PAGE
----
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REFRESH Catchment case studies - responding to future change: Lake Pyhäjärvi /River Ylaneenjoki (Finland)
Lake Pyhäjärvi is the largest lake in south‐western Finland. It is shallow and mesotrophic and is important for commercial fishing. Eutrophication, mostly due to agriculture, been a major concern since the late 1980s as cyanobacteria blooms have become more and more frequent.
Response of the lake to changing climate and land use
The ecological response of Lake Pyhäjärvi to future climate and land use changes has been assessed by combining scenarios of future change with chained watershed, river and lake models. Total phosphorus (TP) and chlorophyll a (Chl-a) concentrations were simulated to detect if changes in air temperature and precipitation predicted as a result of climate change will enhance the algal growth in lakes. The effects of management measures to decrease the algae concentrations are also simulated.
For a range of climate change scenarios, models predicted increases in both Chl‐a and TP which would result in a change in WFD classification status from Good to Moderate. Four land‐use scenarios were modelled, from intensive agriculture to environmental ‘green’ scenarios. Intensive agriculture scenarios changed the status of the lake from Good to Moderate, while under 'green' scenarios it remained in Good status.
(Left) The real‐time lake monitoring station was set up on 22 May 2010 in Lake at the Finnish demonstration site. Photo: Pia Mattila‐Lonka
The land‐use change scenarios seem to have a more pronounced impact on the lake than climate change scenarios although the former do incorporate some elements of the latter, and it is possible that land‐use changes are needed to ‘catalyze’ climate change impacts. The interactions and feedback mechanisms between these changes are highly complex, however, with numerous changes in hydrological dynamics, snow/frost conditions in milder winters, catchment and lake processes, cultivation practices and timings, crop types etc.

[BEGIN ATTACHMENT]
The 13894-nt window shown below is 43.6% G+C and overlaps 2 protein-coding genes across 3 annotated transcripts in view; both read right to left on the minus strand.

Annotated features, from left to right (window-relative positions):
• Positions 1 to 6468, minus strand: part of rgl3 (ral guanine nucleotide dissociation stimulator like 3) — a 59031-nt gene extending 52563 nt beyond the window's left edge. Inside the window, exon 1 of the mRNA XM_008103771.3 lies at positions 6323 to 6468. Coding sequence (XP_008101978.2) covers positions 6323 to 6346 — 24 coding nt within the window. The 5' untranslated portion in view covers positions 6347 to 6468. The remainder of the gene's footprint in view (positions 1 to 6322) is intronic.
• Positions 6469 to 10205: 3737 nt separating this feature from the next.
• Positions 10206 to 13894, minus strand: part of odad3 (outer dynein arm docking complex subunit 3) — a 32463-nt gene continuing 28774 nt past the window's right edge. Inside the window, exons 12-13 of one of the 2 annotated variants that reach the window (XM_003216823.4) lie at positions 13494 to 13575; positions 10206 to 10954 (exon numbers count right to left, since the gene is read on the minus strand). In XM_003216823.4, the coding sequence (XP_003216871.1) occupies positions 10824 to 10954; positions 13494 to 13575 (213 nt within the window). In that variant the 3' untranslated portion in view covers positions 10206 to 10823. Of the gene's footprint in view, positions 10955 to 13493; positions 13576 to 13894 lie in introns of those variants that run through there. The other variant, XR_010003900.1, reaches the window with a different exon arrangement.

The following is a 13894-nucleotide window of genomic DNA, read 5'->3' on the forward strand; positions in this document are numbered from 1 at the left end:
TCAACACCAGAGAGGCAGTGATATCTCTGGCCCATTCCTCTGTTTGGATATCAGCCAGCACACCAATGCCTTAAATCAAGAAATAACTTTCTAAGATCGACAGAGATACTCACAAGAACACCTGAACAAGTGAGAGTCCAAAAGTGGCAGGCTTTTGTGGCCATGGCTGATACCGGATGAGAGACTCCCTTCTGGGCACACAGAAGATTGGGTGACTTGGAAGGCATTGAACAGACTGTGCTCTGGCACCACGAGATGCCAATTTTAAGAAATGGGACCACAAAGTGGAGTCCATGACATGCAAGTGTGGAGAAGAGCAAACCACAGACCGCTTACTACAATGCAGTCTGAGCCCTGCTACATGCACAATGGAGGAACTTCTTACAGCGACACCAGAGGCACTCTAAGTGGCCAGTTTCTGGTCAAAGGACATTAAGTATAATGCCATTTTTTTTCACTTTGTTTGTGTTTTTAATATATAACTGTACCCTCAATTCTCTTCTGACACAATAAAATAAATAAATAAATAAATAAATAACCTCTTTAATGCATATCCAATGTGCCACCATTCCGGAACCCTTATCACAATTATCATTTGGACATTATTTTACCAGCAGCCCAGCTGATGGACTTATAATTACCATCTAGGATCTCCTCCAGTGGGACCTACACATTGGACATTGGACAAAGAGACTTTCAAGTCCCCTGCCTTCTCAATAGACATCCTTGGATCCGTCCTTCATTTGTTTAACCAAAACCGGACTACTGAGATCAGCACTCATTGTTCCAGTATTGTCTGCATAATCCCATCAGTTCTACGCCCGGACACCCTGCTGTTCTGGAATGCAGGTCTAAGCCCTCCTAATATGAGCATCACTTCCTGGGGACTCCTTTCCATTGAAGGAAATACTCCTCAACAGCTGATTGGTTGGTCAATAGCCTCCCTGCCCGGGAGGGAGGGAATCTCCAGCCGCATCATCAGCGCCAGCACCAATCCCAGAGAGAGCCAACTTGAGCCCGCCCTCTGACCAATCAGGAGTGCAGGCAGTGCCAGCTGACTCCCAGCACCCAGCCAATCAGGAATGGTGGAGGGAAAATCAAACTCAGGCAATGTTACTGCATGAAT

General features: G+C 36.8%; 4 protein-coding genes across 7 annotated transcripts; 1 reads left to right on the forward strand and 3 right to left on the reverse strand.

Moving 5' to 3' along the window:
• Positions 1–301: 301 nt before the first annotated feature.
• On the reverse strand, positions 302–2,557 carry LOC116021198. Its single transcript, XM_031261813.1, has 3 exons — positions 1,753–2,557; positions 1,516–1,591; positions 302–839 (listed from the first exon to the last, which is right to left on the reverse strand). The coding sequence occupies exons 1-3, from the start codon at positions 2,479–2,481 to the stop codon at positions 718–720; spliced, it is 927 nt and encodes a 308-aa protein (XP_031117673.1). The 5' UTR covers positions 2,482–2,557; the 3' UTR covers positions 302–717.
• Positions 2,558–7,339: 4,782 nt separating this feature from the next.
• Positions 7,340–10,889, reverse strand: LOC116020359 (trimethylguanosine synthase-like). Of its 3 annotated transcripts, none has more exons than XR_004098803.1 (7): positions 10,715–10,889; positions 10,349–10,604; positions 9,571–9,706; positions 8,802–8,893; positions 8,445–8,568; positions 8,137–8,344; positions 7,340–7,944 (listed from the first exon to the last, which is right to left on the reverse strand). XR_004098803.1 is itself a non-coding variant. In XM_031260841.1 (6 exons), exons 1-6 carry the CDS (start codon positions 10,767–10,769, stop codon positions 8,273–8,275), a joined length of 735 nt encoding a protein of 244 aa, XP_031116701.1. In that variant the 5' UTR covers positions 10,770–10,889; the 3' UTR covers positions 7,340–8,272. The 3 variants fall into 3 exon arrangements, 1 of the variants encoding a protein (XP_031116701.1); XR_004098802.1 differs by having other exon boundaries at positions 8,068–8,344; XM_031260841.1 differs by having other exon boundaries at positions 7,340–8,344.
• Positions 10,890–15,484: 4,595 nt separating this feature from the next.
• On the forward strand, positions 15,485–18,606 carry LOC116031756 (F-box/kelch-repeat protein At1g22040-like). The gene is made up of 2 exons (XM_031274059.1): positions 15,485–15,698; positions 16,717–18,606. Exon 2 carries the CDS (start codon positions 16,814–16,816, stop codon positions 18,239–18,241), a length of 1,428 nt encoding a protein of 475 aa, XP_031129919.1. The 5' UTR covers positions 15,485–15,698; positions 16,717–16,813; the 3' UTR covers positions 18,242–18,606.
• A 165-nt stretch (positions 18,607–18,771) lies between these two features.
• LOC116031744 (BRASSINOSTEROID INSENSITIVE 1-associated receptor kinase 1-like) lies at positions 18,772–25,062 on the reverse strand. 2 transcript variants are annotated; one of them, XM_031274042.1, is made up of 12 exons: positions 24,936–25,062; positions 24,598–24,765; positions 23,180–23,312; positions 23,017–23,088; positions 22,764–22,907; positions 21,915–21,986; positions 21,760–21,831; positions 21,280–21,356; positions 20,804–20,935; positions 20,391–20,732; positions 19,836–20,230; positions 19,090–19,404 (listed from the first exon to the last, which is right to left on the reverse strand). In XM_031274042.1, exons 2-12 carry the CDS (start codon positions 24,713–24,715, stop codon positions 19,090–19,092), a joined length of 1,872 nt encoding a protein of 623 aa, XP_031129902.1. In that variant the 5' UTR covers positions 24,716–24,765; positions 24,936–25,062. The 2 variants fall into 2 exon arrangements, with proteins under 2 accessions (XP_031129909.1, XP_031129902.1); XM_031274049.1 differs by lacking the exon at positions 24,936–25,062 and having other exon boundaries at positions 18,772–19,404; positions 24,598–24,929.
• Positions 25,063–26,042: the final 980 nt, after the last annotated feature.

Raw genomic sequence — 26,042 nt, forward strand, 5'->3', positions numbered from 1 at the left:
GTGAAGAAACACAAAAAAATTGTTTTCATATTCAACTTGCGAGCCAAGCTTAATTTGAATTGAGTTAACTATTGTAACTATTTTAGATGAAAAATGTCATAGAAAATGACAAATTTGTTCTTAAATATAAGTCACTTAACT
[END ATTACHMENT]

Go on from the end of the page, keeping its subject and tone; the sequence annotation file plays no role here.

Management measures, best and worst scenarios
Following modelling runs incorporating management measures we found that increases in winter vegetation (e.g. 40% coverage) appeared to decrease Chl‐a concentration while reductions in P fertilization did not have a clear impact. The probability of achieving Good status is higher if P is the target variable. The effectiveness of measures (e.g. 40% increase in winter vegetation) was tested with climate change scenarios – worst and best cases, with and without measures. Based on the model runs the increase in winter vegetation measure seems as effective under future climate change and, indeed, may be more effective.
The cost-effectiveness analysis of water protection measures in agriculture was assessed, together with possible additional benefits from improved water quality. We studied costs, effects and benefits in two different time horizons: until 2015 and until 2027. The lake is presently in Good status, but very close to the threshold between Good and Moderate and is Moderate half the time, when problems with eutrophication occur. The measures are implemented by farmers and thus it is here that the costs of protection are borne. However, the farmers are compensated for undertaking mitigation measures, which makes the state and the tax payers the actual cost-bearer.
The cost-effectiveness of several combinations of mitigation measures to increase winter time vegetation coverage were considered;
The analysis showed that there are cost-effective combinations of these measures which reduce nutrient load and at the same time, may even reduce the costs of farming. A benefit transfer method was used to quantify the potential benefits that can be gained from reaching the set protection target.
The study shows that the lake’s Good status is precarious and increased water protection measures are needed to ensure it doesn't shift to Moderate. The analysis of potential benefits suggests that considerable benefits can be gained from meeting the protection goal. There is thus a social need to continue protection of the lake. Comparison of costs of protection and potential benefits to be gained indicates that benefits are clearly higher than the costs.
For further information see the below REFRESH reports